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#1 NEW YORK TIMES BESTSELLER • Big Oil and Gas Versus Democracy—Winner Take All
In 2010, the words “earthquake swarm” entered the lexicon in Oklahoma. That same year, a trove of Michael Jackson memorabilia—including his iconic crystal-encrusted white glove—was sold at auction for over $1 million to a guy who was, officially, just the lowly forestry minister of the tiny nation of Equatorial Guinea. And in 2014, Ukrainian revolutionaries raided the palace of their ousted president and found a zoo of peacocks, gilded toilets, and a floating restaurant modeled after a Spanish galleon. Unlikely as it might seem, there is a thread connecting these events, and Rachel Maddow follows it to its crooked source: the unimaginably lucrative and equally corrupting oil and gas industry.
With her trademark black humor, Maddow takes us on a switchback journey around the globe, revealing the greed and incompetence of Big Oil and Gas along the way, and drawing a surprising conclusion about why the Russian government hacked the 2016 U.S. election. She deftly shows how Russia’s rich reserves of crude have, paradoxically, stunted its growth, forcing Putin to maintain his power by spreading Russia’s rot into its rivals, its neighbors, the West’s most important alliances, and the United States. Chevron, BP, and a host of other industry players get their star turn, most notably ExxonMobil and the deceptively well-behaved Rex Tillerson. The oil and gas industry has weakened democracies in developed and developing countries, fouled oceans and rivers, and propped up authoritarian thieves and killers. But being outraged at it is, according to Maddow, “like being indignant when a lion takes down and eats a gazelle. You can’t really blame the lion. It’s in her nature.”
Blowout is a call to contain the lion: to stop subsidizing the wealthiest businesses on earth, to fight for transparency, and to check the influence of the world’s most destructive industry and its enablers. The stakes have never been higher. As Maddow writes, “Democracy either wins this one or disappears.”
APPLE BOOKS REVIEW
Brace yourself: Rachel Maddow is here to reveal the dark underbelly of the oil and gas industry. With deep historical research and her trademark sardonic wit, the MSNBC host covers it all, from the days of John D. Rockefeller’s one-man stranglehold on the entire American economy to how Vladimir Putin gambled Russia’s future on becoming the West’s primary energy provider. Along the way, she dives deep into climate change, natural disasters (like Oklahoma’s recent string of fracking-related earthquakes), and rampant governmental corruption. Maddow makes a persuasive argument that unchecked corporate greed, amateurish politicians, and shadowy criminals have put our entire planet on a dangerous path that might be impossible to veer away from. Blowoutis an eye-opening, sobering read that deserves our close attention.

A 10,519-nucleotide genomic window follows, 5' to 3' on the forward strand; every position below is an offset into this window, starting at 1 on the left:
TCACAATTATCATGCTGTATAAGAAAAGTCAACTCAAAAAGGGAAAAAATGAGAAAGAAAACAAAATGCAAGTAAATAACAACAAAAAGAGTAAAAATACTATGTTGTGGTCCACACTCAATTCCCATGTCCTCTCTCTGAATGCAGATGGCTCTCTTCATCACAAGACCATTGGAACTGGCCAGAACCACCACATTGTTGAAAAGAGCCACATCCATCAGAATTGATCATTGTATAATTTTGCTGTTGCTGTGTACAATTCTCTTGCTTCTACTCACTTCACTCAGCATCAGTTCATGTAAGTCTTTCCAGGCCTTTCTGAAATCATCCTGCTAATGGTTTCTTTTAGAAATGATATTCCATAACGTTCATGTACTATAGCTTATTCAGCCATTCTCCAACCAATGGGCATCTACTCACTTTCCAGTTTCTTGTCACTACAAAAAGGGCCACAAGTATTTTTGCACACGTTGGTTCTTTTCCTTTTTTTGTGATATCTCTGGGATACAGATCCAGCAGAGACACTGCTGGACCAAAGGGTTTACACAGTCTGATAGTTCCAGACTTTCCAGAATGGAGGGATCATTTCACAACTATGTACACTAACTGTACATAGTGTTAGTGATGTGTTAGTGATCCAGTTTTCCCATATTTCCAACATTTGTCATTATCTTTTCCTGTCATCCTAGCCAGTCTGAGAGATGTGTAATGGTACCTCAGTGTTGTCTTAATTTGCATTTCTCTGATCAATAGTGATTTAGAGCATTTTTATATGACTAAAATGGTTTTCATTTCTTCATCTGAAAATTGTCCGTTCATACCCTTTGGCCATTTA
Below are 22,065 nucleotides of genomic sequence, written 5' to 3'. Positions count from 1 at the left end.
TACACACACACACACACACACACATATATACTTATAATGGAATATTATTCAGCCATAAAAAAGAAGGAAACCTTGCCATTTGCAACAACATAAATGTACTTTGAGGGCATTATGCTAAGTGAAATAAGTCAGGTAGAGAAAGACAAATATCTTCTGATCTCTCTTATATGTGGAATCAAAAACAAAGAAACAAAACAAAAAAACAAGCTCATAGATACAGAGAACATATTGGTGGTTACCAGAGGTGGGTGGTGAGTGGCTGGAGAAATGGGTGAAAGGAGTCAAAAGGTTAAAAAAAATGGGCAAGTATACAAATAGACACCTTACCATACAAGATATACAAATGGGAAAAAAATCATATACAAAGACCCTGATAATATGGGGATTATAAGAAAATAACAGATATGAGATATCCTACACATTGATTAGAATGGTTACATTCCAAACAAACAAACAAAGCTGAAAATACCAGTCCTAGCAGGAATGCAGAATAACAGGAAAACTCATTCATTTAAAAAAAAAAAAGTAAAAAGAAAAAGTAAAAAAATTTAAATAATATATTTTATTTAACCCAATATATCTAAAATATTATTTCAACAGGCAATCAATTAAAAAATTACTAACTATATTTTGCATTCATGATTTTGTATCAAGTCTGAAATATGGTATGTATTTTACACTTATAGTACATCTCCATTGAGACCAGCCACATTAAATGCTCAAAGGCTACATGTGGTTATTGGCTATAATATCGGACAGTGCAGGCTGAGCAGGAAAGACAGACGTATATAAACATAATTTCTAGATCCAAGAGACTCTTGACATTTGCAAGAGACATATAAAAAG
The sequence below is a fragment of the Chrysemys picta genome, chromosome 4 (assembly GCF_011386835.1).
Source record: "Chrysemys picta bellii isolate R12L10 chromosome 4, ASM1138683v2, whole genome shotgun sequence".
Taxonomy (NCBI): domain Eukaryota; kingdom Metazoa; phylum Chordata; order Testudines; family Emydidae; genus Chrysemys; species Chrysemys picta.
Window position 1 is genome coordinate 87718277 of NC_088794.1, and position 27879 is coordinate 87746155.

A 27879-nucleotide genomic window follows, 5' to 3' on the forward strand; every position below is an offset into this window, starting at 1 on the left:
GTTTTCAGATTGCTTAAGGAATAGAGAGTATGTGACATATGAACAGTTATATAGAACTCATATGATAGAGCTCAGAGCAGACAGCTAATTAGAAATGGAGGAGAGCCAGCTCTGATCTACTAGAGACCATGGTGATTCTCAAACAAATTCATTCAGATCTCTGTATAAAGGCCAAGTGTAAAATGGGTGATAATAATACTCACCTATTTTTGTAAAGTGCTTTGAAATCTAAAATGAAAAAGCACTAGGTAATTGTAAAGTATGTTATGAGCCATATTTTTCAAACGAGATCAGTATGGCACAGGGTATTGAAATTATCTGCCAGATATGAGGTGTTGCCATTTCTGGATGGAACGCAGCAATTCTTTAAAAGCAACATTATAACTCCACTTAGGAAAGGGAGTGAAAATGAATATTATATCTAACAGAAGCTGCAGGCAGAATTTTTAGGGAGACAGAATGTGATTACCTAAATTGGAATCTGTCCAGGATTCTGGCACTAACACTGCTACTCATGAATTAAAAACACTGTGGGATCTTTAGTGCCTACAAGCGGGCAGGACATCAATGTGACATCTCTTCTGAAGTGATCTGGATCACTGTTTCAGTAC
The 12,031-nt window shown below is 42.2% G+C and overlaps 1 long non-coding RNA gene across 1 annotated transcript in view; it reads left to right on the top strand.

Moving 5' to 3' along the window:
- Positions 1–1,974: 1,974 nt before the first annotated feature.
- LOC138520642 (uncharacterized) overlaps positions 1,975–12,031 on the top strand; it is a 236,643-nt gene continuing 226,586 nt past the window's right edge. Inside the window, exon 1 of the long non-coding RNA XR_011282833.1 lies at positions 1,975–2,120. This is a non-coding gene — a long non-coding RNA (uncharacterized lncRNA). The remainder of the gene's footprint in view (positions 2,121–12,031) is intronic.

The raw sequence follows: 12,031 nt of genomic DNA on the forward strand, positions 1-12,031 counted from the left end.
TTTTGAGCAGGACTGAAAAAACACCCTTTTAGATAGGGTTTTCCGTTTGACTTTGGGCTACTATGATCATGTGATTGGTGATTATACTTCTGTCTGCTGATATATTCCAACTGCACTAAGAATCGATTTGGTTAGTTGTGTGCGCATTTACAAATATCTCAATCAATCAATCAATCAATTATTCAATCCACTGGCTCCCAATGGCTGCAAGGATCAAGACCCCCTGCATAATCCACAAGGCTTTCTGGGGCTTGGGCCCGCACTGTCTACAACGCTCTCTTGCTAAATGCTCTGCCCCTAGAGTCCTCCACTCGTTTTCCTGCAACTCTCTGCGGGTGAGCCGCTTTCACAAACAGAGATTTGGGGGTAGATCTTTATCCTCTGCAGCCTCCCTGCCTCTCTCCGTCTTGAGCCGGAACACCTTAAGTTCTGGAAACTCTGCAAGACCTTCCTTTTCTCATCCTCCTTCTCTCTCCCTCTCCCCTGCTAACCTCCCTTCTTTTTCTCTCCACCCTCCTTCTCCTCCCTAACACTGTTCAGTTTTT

Petroleum-industry profits inexorably subvert good governance, argues this scattershot indictment of the oil and natural gas industries. Maddow (Drift), host of MSNBC's The Rachel Maddow Show, surveys Big Oil's recent misdeeds, including Western oil companies' support for Equatorial Guinea's Obiang dictatorship, the 2010 Deepwater Horizon oil spill, and blocking rules to regulate fracking practices that cause earthquake swarms and pollution in Oklahoma (while the same companies demand tax breaks). Anchoring the book is Russian president Vladimir Putin's cutthroat petropolitics. Maddow contends he turned Russia's oil and gas sectors into cesspools of corruption and inefficiency, seized well-managed private oil companies and arrested their CEOs, and made energy a foreign policy weapon while getting investments and technology from ExxonMobil. Maddow tells these stories in colorful, sardonic prose she pillories Putin's campaign "to piss in the punch bowl of free elections all over the civilized world" but the resulting hodgepodge doesn't always support her portrayal of oil and gas as a "singularly destructive industry" that "effectively owns" governments; her absorbing account of Putin's skullduggery is really about a vampiric government victimizing the oil industry (and includes an unconvincing link to Trump-Russia collusion theories). Maddow's absorbing but inconsistent expos demonizes more than it analyzes.